When Science Meets Reality – Part II+
My comment about “unless a scientist is independently wealthy or can attract wealthy patron, she is pretty much destined to work for organizations” elicited a reader’s correction.
His point is well taken: In certain areas where the computer plays the key component in scientific exploration, some scientists can still operate independently. I even received a little tour of his modest facility, a small den equipped with a computer and a contraption with light bulbs, tubes, duct tape, lots of wire, etc.
His enthusiasm was contagious – I was quite excited about the potential economic, technical, scientific, and social-psychological benefits – but his explanations of the physics principles were still opaque to me by the end of our half-hour encounter. And I admitted to him, “You know that within two minutes after I walk out of this building, all your explanations will have evaporated into the wind.” I would need at least another half-dozen 1-hour sessions … just to comprehend some of the basics.
I suspect such a scenario is fairly common in many organizations, scientists explaining their work to colleagues who lack a background in that scientific field but need to attend to other aspects of scientific work. In modern organizations, scientific work processes encompass delineating procedures, getting approvals, monitoring the various stages of the work, performing the actual work itself, and addressing its legal ramifications regarding not just potential accidents but also potential transactions with other entities outside the organizations.
Throughout the process, communication between scientists and “others” is not symmetrical. For example, a biochemist can explain a technical article to a relatively intelligent non-scientist, or even to another scientist not expert in her field, and the receiver may understand the main points and grasp the fundamental principles. But can the non-expert then pick up another technical biochemistry article and grasp its main points? No; the non-expert will require a fresh explanation by the biochemist to explain this new technical article.
This cannot be the best use of the biochemist’s time, yet, in today’s procedure-obsessed organizations, everyone needs to be briefed before work can move forward. The people who “need” to be briefed for project X would need the same amount of attention from the same scientist for project Y, or from a different scientist on project Z.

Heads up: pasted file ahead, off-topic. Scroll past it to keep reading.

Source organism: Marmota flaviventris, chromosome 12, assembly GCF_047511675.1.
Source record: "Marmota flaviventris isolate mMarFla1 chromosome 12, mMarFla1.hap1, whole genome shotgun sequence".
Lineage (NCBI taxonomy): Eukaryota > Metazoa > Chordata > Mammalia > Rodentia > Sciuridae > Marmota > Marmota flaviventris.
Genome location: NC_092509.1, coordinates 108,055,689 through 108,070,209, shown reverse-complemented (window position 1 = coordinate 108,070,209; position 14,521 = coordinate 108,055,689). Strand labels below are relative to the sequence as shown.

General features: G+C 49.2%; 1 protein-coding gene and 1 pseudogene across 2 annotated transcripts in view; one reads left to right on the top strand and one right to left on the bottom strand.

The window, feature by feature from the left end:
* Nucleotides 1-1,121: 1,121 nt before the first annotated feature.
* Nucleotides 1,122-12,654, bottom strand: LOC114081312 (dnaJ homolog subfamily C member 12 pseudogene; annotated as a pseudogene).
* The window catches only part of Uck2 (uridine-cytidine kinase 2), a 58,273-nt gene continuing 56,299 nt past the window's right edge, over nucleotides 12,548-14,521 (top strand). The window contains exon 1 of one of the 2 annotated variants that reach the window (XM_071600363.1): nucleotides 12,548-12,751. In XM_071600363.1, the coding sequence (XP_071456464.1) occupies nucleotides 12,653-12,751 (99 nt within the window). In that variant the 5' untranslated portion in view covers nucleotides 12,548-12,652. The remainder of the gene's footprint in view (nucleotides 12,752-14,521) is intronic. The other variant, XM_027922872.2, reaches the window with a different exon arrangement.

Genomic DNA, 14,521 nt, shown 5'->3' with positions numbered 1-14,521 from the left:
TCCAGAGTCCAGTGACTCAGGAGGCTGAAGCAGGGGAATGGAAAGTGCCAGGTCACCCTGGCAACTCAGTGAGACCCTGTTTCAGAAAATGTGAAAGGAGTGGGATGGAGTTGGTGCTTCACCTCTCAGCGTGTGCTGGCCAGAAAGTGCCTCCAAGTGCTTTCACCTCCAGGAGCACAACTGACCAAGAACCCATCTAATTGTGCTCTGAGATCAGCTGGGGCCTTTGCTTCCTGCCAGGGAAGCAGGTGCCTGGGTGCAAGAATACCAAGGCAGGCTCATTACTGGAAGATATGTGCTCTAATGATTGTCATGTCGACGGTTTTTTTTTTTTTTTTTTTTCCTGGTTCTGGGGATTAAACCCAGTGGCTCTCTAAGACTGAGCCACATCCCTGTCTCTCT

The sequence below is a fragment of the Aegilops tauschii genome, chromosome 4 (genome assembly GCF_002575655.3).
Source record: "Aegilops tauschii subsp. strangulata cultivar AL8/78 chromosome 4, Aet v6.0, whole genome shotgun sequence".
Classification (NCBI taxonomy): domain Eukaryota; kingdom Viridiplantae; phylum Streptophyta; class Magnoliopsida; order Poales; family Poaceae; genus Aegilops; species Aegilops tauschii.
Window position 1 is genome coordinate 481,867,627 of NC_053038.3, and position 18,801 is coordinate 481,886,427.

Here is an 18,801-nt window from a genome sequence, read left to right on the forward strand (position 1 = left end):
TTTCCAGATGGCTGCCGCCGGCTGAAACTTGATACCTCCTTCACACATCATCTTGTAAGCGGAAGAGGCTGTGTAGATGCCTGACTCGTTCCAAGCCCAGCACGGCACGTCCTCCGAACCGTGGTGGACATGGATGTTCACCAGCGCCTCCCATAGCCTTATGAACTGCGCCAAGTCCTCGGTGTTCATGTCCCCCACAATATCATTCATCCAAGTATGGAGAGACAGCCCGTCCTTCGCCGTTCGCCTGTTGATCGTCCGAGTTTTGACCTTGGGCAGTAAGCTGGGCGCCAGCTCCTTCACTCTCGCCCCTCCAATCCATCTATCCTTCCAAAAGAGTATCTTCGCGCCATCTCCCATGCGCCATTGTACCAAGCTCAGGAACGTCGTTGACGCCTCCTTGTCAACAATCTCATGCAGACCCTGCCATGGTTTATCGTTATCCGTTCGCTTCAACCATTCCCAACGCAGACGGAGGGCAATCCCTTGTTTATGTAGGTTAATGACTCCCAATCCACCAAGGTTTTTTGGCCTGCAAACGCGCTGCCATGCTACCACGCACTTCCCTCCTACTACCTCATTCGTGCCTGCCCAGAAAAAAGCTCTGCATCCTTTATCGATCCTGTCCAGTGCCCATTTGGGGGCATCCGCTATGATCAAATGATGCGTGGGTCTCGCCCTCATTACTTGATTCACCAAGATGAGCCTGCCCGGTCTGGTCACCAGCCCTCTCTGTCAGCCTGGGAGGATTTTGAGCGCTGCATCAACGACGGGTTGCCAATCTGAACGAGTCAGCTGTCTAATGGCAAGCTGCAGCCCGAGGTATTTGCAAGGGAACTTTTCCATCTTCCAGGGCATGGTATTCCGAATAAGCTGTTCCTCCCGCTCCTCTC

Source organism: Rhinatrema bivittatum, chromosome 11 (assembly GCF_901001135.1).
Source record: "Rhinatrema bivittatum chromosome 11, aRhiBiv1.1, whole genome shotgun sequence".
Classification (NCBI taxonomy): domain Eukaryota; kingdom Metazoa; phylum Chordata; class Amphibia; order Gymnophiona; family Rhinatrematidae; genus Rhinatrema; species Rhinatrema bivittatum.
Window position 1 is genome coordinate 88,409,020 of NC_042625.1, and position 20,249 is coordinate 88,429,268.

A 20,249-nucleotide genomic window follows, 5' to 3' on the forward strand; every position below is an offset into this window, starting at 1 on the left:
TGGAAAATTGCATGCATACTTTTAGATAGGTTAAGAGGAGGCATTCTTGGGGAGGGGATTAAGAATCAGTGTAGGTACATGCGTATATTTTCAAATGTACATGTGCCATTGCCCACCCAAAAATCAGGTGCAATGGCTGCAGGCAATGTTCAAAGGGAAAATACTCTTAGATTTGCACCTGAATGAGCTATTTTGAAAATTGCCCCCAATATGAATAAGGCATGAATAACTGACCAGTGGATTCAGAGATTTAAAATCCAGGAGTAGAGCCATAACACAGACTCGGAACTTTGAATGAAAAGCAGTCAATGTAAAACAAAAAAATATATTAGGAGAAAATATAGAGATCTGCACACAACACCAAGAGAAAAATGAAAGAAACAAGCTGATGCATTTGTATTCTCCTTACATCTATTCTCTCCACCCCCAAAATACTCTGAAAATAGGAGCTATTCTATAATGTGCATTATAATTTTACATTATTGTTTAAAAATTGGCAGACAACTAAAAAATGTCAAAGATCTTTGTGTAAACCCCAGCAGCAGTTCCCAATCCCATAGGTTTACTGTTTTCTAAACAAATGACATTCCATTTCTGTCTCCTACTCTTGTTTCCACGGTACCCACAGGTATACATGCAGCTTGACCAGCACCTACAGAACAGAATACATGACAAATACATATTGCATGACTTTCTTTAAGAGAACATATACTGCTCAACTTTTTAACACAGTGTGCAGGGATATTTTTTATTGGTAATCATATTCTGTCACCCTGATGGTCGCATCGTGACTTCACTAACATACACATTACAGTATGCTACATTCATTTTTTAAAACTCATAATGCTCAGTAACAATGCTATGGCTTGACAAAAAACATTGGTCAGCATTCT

The learning curve for non-experts has to be climbed each time. Indeed this is the definition of non-expert: A scientist has spent decades accumulating knowledge and developing expertise that can’t be replaced with a few sessions of condensed teaching. Thus the asymmetry in communication between the biochemist and the non-expert.
The tendency is for expert scientists to understand what management and operations staff need, but not the other way around. More personally, most people can understand what I, a social scientist, talk about, as long as I avoid jargon and use clear English; but were I an astrophysicist or a virologist, even using clear English would be inadequate to communicate the manifold and intricate connections, background and context, mathematical framework, and other details that comprise my technical discipline.
So, when I commented in the previous post that scientist-managers might want to consider including non-scientist colleagues in the work process, I didn’t make myself clear. These managers couldn’t possibly spend the hours necessary to bring non-scientists up to speed on the specifics of the endeavors – even if the non-scientists were interested in knowing the details.
Still, if work procedures need various signatures and approvals, then managers might make the work process smoother by providing some basic scientific rationale, philosophy, and significance of the work to the non-scientists.
Not everyone can explain sophisticated scientific subjects clearly and understandably, and still generate excitement in the audience. Not all scientist-managers are good at such communication; such managers need to seek good communicators to facilitate such translation. But if there is only one expert on a subject in the organization, then, that person carries a heavy burden, having to explain his work to all stakeholders. When is he going to find the time to actually work, to genuinely accomplish something?
Having multiple experts in subjects important for organizational capabilities – having people’s expertise overlap, sometimes called having “critical mass” in those subjects – is important for organizational learning. I am afraid, though, that during economic stress, top management always wants to reduce such overlap, mistakenly thinking that “critical mass” is wasteful, thereby making everyone carry an extra burden.
Most solutions to management conundrums are less scientifically grounded than philosophically grounded … though, data helps. So, the focus of next week will be on education and philosophy. Till then,
Staying Sane and Charging Ahead.
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Editor’s note: Dr. Yang has a PhD in Management from the Wharton Business School of the University of Pennsylvania. She taught at Wharton for a number of years, and consulted for small groups and small organizations and on cross-cultural issues. Her professional worldview comprises three pillars: 1. All organizations are social systems in which elements are inter-related. 2. To improve organizations, the focus should be on the positive dimensions on which to build. This philosophical foundation is Appreciative Inquiry. 3. Yang subscribes to the methodological perspective that she is part of the instrument from which to gain quality data from respondents, and with which to compare and contrast with others’ realities.